Beckley, E.M. 2021, “DDR and the Education of Ex-Combatant Girls in Africa” in The Palgrave Handbook of African Women’s Studies, eds. O. Yacob-Haliso & T. Falola, 1st edn, Springer Nature, Switzerland, pp. 178.

Haer, R. 2017, “The study of child soldiering: issues and consequences for DDR implementation”, Third World Quarterly, vol. 38, no. 2, pp. 450-466.

Oluwaniyi, O. 2019, “Women’s Roles and Positions in African Wars” in The Palgrave Handbook of African Women’s Studies, eds. O. Yacob-Haliso & T. Falola, First edn, Palgrave Macmillan, Cham, Switzerland, pp. 85-105.

Tickner, J.A. 1992, Gender in International Relations: Feminist Perspectives on Achieving Global Security, Columbia University Press, United States of America.

[1] This blog article is based on research I conducted for my Master’s degree five years ago, on further research I am conducting in pursuit of a PhD on gender, conflict, and peacebuilding, as well as that of other researchers in this field.

Opinions expressed in Bliss posts reflect solely the views of the author of the post in question.

About the author:

Esther M. Beckley is a final-year PhD researcher at the University of Malta. She is also a visiting Research Fellow at the International Institute of Social Studies (ISS). Her areas of expertise include gender, conflict, child soldiers, postconflict peacebuilding and development, international interventions in conflict contexts, etc., with a regional focus on sub-Saharan Africa.

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Women’s Week 2023 |“I am a girl, not a woman”: how recognizing diverse girlhoods can foster the inclusion of young mothers in debates on womanhood and girlhood.

In Uganda, young mothers are predominantly called women, although some young mothers contest that representation and prefer to be called girls.  The normative insistence on categorizing young mothers as women despite girlhood being a transitional phase locks young mothers in an in-between category, a space in which they can be neither girls, nor children, nor women. International Women’s Day celebrations further risk widening the gap between such girls whose daily realities centre on survival, writes Annah Kamusiime. The need to recognize diverse girlhoods is a first step in ensuring that girls are included in discussions on womanhood and girlhood.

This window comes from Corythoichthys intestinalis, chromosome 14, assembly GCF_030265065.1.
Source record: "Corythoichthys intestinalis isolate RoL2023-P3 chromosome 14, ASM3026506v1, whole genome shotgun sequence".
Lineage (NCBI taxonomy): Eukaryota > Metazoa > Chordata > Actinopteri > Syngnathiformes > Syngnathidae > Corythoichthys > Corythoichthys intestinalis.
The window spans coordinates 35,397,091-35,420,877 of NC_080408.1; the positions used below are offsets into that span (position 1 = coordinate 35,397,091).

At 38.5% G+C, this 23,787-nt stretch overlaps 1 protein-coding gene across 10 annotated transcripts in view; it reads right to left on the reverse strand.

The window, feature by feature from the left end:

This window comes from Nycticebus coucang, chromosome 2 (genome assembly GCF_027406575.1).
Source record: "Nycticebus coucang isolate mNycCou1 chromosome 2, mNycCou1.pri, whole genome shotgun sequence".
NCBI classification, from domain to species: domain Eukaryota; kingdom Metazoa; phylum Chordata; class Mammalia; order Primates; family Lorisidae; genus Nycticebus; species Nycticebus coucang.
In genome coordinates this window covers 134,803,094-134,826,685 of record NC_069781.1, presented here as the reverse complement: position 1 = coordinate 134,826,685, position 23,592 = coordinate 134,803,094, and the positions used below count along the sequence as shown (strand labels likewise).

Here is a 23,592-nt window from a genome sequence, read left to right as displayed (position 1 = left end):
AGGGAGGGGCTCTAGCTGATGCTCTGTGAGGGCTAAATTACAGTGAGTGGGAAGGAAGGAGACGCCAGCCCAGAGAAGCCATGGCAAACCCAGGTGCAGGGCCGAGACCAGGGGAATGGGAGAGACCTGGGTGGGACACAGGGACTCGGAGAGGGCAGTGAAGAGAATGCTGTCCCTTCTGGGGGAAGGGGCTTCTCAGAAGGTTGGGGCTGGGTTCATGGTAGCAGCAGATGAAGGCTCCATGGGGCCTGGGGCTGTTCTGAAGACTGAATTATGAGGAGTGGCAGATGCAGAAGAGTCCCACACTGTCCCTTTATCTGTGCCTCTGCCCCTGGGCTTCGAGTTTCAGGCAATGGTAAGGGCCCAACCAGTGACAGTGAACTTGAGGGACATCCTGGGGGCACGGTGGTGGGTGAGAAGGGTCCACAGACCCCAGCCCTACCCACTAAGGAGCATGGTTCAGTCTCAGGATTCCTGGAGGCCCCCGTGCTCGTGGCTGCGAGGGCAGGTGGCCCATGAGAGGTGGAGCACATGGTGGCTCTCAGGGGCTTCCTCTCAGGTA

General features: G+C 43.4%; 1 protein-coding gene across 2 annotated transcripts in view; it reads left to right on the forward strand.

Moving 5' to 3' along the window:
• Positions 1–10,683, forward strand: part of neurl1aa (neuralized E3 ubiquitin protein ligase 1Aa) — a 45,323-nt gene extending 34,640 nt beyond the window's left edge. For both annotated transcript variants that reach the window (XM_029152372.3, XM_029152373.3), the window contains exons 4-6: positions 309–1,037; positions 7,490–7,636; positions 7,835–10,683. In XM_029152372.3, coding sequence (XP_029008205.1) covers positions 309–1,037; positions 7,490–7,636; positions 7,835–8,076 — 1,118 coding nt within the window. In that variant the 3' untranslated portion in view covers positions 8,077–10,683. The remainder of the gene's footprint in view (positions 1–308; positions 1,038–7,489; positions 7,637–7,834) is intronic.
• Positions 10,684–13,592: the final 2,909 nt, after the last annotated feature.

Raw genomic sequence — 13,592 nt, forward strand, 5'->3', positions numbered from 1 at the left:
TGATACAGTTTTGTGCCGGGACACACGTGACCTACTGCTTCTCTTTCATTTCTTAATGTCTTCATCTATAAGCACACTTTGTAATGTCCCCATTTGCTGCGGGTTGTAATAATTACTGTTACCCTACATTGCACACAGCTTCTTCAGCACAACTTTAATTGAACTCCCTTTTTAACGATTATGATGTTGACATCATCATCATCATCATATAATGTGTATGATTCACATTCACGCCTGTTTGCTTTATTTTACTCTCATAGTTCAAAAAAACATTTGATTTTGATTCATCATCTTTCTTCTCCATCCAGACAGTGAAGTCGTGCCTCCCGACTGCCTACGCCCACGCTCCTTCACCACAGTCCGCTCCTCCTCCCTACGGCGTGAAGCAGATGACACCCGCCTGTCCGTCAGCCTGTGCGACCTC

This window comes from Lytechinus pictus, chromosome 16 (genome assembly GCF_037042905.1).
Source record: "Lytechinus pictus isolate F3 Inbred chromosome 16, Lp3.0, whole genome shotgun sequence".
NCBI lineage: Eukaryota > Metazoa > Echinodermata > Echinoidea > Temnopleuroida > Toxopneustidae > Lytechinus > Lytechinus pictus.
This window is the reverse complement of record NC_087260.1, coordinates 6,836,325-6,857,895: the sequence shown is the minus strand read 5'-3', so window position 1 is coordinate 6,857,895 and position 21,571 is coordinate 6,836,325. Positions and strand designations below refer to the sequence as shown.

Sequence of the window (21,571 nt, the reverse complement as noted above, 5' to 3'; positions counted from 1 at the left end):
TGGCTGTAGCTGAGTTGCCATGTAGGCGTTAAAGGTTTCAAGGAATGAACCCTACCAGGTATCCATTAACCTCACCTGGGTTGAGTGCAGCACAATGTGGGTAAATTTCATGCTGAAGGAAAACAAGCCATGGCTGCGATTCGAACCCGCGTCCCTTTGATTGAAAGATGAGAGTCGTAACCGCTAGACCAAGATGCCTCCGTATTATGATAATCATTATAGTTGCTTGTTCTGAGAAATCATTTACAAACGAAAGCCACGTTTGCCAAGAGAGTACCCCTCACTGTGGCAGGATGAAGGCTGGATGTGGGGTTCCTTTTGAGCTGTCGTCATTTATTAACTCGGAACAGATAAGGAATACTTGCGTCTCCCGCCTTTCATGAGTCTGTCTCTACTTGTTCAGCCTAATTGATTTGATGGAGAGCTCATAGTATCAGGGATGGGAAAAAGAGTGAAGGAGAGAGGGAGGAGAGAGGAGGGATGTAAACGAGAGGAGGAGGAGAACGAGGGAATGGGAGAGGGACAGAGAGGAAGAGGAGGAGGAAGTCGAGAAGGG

During one of the interviews I conducted in 2021 for my PhD research on representations of young motherhood, Nandi, a 16-year-old Ugandan mother, told me, “Even though I am a mother, I am a girl, not a woman”. Her statement is an example of the agentic manoeuvres of girls whose voice remains silenced and their existence pushed to the liminal space – liminal because as mothers, they are in an in-between category where they are not girls anymore, nor children, and nor women, especially when they are not married.

Being a parent is the main marker of transition to adulthood/womanhood; in most of Uganda others also include menarche, a sexual debut, and wifehood. But the young mothers I spoke to did not consider themselves to be adults – women – despite having borne children. And, having borne children, they were no longer children themselves. As a result, their needs as young mothers may not be adequately addressed by efforts that separately target girls, children, or women. Young mothers who fall into none of the marked categories of girl, child, or woman thus face marginalization and exclusion.  In this article, I discuss why the recognition of a distinct category of diverse girlhoods is necessary to further their inclusion – also in celebrating International Women’s Day.